It’s what everyone has been talking about of late, and it may well have a strong bearing on the headlines in Scottish football over the course of the season to come. Celtic are back amongst the big boys in the Champions League for the 2017/18 campaign. But opinions are divided on whether the implications of their qualification are positive or negative for the wider game in Scotland. Celtic’s coffers will be positively overflowing when the Champions League money comes in, but there are important financial considerations for the rest of the league too. Read More
Guest Blog by Shyster and Shyster
Anyone hoping for some “on the record comments” made under oath in the Kinloch v Coral case is Court last week would have been sorely disappointed.
Like many people I followed James Doleman’s tweets from Court with interest. However, it became clear very early on in the proceedings that there was to be no seminal moment in the OCNC debate – despite the obvious defence available to Coral which would have made it so.
A tweet from Mr Doleman (see below) makes it clear that Coral sent a letter to Mr Kinloch explaining the reason why they would not pay out on his bet.
The reason, in a a sentence was that “Rangers were demoted, not relegated”.
Here is that Tweet from Mr Doleman.
I assume then, that an employee of Coral communicated this letter to Mr Kinloch without getting it “legalled” first.
That is extraordinary for a number of reasons; firstly, it is factually incorrect, and secondly it can be argued that this position leaves Coral open to exposure in other areas.
I find it difficult to imagine how this letter left Coral without the approval of their legal people, especially given that £250K plus legal costs was at stake.
If I was in Kinloch’s position, I would on the phone to the nearest no-win-no-fee lawyer I could find, because in the light of their explanation for refusing to settle the bet, and using terminology that Coral would understand, he is better than evens to win the case.
I think it would be fair to conclude this employee may be facing disciplinary action, and that this action will turn up as a case study in the training manuals sitting on shelves in every bookmaker shop in the country.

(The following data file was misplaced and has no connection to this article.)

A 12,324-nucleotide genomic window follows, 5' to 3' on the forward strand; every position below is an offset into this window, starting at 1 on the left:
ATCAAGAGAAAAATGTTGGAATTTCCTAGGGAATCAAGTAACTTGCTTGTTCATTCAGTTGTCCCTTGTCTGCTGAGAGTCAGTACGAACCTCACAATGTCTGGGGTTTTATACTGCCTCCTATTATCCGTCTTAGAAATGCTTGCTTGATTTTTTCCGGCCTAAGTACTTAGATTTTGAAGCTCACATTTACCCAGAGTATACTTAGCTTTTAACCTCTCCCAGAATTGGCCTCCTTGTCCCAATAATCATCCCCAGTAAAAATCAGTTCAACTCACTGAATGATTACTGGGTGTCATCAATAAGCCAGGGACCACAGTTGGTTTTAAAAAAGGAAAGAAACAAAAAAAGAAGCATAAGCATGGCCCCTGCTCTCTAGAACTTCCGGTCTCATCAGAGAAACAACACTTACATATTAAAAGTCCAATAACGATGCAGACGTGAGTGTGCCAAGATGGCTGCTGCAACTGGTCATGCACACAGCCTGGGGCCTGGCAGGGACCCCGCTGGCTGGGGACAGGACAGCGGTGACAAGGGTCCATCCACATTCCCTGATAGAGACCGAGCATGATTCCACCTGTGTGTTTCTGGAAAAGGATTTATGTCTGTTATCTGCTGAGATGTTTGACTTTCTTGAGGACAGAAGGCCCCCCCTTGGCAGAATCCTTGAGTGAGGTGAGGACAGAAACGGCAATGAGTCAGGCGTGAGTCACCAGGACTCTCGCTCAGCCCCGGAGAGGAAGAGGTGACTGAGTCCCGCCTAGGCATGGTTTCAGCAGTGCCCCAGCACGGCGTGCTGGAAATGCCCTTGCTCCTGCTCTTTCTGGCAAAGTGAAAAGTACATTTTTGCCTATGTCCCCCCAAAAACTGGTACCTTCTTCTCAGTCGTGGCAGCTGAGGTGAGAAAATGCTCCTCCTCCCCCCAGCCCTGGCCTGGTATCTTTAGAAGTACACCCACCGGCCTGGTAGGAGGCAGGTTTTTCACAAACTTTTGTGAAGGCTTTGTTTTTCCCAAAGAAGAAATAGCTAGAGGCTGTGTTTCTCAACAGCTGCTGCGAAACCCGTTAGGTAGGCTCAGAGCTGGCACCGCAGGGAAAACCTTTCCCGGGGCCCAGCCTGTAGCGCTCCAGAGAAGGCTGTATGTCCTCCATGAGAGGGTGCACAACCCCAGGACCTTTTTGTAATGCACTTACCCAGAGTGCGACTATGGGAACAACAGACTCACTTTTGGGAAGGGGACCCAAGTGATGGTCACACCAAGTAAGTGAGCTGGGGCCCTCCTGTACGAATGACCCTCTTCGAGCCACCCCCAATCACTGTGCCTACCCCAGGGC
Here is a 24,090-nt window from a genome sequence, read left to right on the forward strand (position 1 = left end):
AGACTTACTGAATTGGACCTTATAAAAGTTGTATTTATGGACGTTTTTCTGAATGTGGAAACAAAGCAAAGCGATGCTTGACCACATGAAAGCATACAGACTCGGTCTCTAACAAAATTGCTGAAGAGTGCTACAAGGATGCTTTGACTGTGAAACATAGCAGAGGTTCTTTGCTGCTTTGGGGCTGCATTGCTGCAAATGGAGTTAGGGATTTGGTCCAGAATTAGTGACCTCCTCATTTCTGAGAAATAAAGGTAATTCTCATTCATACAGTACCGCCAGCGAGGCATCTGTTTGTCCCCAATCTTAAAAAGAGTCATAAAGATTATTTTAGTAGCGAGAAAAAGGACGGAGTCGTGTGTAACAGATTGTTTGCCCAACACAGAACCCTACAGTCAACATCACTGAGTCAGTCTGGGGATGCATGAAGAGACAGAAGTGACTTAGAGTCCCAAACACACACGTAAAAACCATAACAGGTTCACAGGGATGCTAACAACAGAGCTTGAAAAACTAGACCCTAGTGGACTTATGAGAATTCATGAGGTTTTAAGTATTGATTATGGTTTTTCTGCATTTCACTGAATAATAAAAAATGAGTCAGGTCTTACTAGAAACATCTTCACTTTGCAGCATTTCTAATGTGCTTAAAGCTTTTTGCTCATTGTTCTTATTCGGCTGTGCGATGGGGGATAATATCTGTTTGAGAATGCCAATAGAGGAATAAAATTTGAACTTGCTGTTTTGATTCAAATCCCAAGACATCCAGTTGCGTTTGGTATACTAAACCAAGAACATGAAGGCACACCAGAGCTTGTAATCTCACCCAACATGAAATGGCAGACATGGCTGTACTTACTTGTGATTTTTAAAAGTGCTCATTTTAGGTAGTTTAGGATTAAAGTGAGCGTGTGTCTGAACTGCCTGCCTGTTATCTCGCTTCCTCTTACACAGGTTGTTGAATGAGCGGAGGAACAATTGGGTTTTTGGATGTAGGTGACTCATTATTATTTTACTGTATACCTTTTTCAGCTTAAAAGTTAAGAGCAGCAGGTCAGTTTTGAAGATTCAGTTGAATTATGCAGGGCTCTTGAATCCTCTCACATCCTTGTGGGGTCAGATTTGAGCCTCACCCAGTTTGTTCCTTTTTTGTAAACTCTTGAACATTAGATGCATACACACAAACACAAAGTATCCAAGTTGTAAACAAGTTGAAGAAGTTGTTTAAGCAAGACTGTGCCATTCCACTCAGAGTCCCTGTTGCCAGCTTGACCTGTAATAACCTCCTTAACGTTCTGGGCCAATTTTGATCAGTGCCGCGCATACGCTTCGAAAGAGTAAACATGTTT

However just because the OCNC debate sat on the bench last week it doesn’t mean there wasn’t something juicy on show. The SPL’s legal representative, Rod McKenzie – a defence witness in the case – made some very interesting comments in his evidence.
Before I go into his comments further I would like to address some unfair criticism aimed at Mr McKenzie. As most of us know, he is the lawyer who helped create in elusive 5 Way Agreement.
Nothing has blurred the lines of the OCNC debate more than this document, and Mr McKenzie himself is most likely to have authored the 5 Way Agreement, and provided a rationale for his client, the SPL signing up to it. But the SPL would have outlined what they wanted in the Agreement, so any anger directed at McKenzie is misdirected. He was, quite rightly, looking after the interests of his client. It is not his fault that his client is an idiot.
Notwithstanding this, Mr McKenzie said – or rather didn’t say – some very interesting things.
The man who wrote the rules for the SPL says he cannot define relegation. Well he can, but he chooses not to.
Conclusion? I can only infer that there is something in the 5 Way Agreement that precludes him from saying more.
I have seen (online) what are alleged to be draft versions of the 5 Way Agreement. In Football term though, and despite of existing Corporate Law, the OCNC debate cannot be fully settled until the actual and final terms of this agreement are known.
If only there was a way to see that document.